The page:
Monday, June 18, 2018

Fool's Views (4/1 – 5/31) (Part 2 of 2)

All right! Back for round two!

My Steven Soderbergh extravaganza was inspired, in fact, by my recent viewing of David Cronenberg's Cosmopolis, where I thought, "I wonder if I can find Schizopolis as well." (Yes, this is how my mind works. You're just lucky I didn't also decide to pop in Fritz Lang's Metropolis and/or the Jim Wynorski documentary, Popatopolis.)

With regard to the half-dozen Kurt Russell flicks, that was born of a recent conversation with my good pal John Pata where we were talking about the recent Overboard remake starring Anna Faris, and I confessed that I had never seen the original with Himself and Goldie Hawn. I then went on to confess that I was pretty light on the Kurtiverse as a whole, and so rattled through IMDb and the Chicago Public Library shelves to see what all I could track down.

Here's the thing, though: I don't understand the mystique about Kurt. I find him to be completely capable yet hardly distinctive. I feel, with the exception of his features with John Carpenter (minus Escape from L.A., because ohmygodthatmovie), he's always doing his Kurt thing which I don't find all that interesting, much less A-list material. I find myself imagining other actors in the roles that he plays and that's never a good thing. I figured I must be missing something, but six more films under my belt (plus The Fate of the Furious, watched the first week in June) has done little to change my mind. Ah well.

As always, feel free to leave your two cents worth - we'll make sure you get some change back.



Monster Madness: The Gothic Revival of Horror (2009) d. Herberger, Jeff (USA) (1st viewing)

I was searching for a little Peter Cushing to celebrate his May 26 birthday and stumbled across this fun little documentary (for which Jon Kitley and I served as talking heads many moons ago) about the rise of Hammer studios streaming for free on Amazon Prime. Fun little stroll down memory lane on several levels.

The Poughkeepsie Tapes (2007) d. Dowdle, John Eric (USA) (2nd viewing)

Well done horror “mockumentary” covering a notorious serial killer who videorecords his slayings. Less Blair Witch in its found-footage execution, since the enterprise is depicted as a legitimate documentary effort and as a result, there is far less shaky-cam than the usual first-person fare. Director Dowdle would go on to helm the English-language [Rec] remake, Quarantine, on the strength of his work here. Recently released to Blu-ray by Shout Factory, its first legit video release, with some fine extras to celebrate the occasion.

The Ritual (2017) d. Bruckner, David (UK) (1st viewing)

Fantastic “lost in the woods” thriller goes in some refreshingly unique directions, utilizing creative direction and a stellar ensemble led by Rafe Spall. I’ve been a fan of Bruckner since his contributions to the 2007 sleeper The Signal and I hope this elevates his profile significantly.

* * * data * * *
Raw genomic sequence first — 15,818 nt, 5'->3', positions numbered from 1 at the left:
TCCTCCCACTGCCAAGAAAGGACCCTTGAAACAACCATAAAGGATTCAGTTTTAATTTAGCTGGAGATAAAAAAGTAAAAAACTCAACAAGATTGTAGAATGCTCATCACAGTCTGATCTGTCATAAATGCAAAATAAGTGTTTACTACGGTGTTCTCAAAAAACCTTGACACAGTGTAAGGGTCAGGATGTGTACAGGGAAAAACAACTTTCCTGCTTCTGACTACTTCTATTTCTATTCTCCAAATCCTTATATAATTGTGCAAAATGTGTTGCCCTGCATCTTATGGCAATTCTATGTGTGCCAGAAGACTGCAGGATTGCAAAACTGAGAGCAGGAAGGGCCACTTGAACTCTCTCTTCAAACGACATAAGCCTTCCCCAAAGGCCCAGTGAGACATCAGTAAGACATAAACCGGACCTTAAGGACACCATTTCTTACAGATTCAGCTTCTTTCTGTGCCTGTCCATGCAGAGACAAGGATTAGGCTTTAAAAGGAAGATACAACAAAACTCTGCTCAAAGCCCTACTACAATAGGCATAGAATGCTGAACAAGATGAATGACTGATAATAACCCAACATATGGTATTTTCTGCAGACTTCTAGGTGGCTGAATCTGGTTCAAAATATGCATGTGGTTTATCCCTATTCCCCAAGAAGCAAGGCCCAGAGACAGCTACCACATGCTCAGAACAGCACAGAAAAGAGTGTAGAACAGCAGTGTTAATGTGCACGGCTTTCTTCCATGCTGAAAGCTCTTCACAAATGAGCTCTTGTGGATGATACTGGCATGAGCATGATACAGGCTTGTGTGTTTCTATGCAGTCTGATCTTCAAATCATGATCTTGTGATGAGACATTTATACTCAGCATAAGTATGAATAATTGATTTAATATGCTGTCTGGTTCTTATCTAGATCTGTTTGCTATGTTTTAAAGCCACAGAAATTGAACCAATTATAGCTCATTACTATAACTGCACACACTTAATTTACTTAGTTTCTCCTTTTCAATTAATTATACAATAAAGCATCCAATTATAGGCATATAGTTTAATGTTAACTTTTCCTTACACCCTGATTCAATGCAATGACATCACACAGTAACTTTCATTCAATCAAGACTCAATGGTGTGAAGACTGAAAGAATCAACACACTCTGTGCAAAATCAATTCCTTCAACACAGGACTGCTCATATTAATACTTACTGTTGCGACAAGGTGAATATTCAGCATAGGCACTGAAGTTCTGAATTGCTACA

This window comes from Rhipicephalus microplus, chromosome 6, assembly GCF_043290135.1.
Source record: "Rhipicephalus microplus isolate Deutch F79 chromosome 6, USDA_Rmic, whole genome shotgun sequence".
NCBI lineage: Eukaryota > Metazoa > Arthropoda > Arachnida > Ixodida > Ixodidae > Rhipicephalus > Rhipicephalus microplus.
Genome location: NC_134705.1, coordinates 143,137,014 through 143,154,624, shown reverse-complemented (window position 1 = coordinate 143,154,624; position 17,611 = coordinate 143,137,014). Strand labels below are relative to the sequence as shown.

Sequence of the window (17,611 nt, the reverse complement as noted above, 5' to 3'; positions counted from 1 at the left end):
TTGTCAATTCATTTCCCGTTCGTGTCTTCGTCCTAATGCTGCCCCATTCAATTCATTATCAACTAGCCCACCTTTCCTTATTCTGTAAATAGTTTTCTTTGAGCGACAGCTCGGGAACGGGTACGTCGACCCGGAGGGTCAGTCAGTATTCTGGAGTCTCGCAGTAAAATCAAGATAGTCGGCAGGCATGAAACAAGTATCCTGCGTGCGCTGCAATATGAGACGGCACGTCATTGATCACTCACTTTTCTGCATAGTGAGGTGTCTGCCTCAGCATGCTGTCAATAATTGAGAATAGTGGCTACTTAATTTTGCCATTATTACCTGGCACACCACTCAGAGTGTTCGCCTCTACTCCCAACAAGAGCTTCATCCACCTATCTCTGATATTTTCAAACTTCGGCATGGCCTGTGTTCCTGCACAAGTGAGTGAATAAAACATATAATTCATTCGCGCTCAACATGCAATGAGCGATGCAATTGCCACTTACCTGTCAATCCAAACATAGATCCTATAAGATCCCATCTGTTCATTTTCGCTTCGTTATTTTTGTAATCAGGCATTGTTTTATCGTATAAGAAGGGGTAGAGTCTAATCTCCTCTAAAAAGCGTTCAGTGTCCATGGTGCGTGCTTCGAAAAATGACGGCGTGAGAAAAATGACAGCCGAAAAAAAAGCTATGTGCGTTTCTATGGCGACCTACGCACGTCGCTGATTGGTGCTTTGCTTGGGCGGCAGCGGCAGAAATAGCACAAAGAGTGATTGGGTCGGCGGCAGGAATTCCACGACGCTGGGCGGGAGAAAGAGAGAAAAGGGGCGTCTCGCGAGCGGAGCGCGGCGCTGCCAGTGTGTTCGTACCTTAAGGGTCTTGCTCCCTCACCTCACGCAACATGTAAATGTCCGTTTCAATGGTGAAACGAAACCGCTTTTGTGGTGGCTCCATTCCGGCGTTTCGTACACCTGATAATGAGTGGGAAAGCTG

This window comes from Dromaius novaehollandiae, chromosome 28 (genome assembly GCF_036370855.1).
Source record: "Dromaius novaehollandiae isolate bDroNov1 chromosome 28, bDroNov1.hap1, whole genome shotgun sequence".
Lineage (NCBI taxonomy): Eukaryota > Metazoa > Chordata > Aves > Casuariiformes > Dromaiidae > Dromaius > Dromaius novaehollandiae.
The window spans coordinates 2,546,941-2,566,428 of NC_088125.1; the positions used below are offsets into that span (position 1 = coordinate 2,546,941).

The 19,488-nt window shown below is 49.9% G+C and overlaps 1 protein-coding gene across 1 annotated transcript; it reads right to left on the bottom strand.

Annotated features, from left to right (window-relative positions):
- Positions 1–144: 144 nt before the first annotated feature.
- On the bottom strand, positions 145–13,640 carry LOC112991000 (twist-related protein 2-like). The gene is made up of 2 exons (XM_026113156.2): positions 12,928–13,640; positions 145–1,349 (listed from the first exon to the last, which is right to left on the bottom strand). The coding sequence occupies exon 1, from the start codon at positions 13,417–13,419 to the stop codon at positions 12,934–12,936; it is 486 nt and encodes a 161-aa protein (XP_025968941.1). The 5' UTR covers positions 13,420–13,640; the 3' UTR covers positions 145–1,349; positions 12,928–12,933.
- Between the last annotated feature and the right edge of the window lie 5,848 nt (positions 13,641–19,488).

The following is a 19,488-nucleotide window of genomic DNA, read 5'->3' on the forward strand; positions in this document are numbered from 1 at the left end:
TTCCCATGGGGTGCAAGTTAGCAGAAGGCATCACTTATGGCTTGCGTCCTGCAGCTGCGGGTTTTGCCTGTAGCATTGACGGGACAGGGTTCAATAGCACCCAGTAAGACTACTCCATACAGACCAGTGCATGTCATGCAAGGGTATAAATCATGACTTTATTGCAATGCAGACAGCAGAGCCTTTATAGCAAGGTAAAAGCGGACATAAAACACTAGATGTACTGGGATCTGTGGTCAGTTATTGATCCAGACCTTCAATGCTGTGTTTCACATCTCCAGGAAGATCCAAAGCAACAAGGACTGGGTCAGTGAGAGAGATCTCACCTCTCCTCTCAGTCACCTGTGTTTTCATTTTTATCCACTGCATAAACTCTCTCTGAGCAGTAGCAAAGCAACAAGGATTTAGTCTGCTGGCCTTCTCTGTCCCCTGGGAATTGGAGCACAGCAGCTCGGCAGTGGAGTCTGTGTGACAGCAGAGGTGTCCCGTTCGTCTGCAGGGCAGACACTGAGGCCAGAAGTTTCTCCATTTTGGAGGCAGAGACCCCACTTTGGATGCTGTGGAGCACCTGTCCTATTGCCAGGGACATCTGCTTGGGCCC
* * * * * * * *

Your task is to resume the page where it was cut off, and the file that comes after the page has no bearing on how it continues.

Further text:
The Slime People (1963) d. Hutton, Robert (USA) (1st viewing)

The kick-off to this year’s Turkey Day in May® remains an enjoyable ’50s-style sci-fi monster flick with some genuinely impressive creature suits and a lot of creosote smoke/fog covering the cracks in the script and performances.

Slithis (1978) d. Traxler, Stephen (USA) (2nd viewing)

The same could be said of TDIM® feature #2, a lovely slice of low-budget eco-terror with a bloodthirsty fishman spawned from radiation tearing up the coastline of a sleepy California town.

(I had to split early from this year's festivities due to Woman in Black obligations, but you can read the entire Turkey Day recap HERE)

Train to Busan (2016) d. Yeon, Sang-ho (South Korea) (1st viewing)

Big budget zombies-on-a-train delivers exactly what anyone could ask for, with a lot of fun energy, few new ideas, and an extended running time that clips right by.

XX (2017) d. Vukovic/Clark/Benjamin/Kusama Canada/US (1st viewing)

An anthology of four short fright flicks written and directed by women sounds like a wonderful idea, especially in this day and age of female empowerment. Problem is, not a one has a real stinger of a punchline and with a horror short, that’s kind of the point, right? Wanted to like it, but could barely remember anything only a few days later.


American Made (2017) d. Liman, Doug (USA) (1st viewing)

Mr. Cruise did most of his own flying for this “wait, that really happened?” story of Barry Seal, the guy who took the FBI, the Contras, and the DEA for a ride (or several rides, as the case may be). Entertaining and ambiguous with regard to celebrating our antihero.

Knight and Day (2010) d. Mangold, James (USA) (2nd viewing)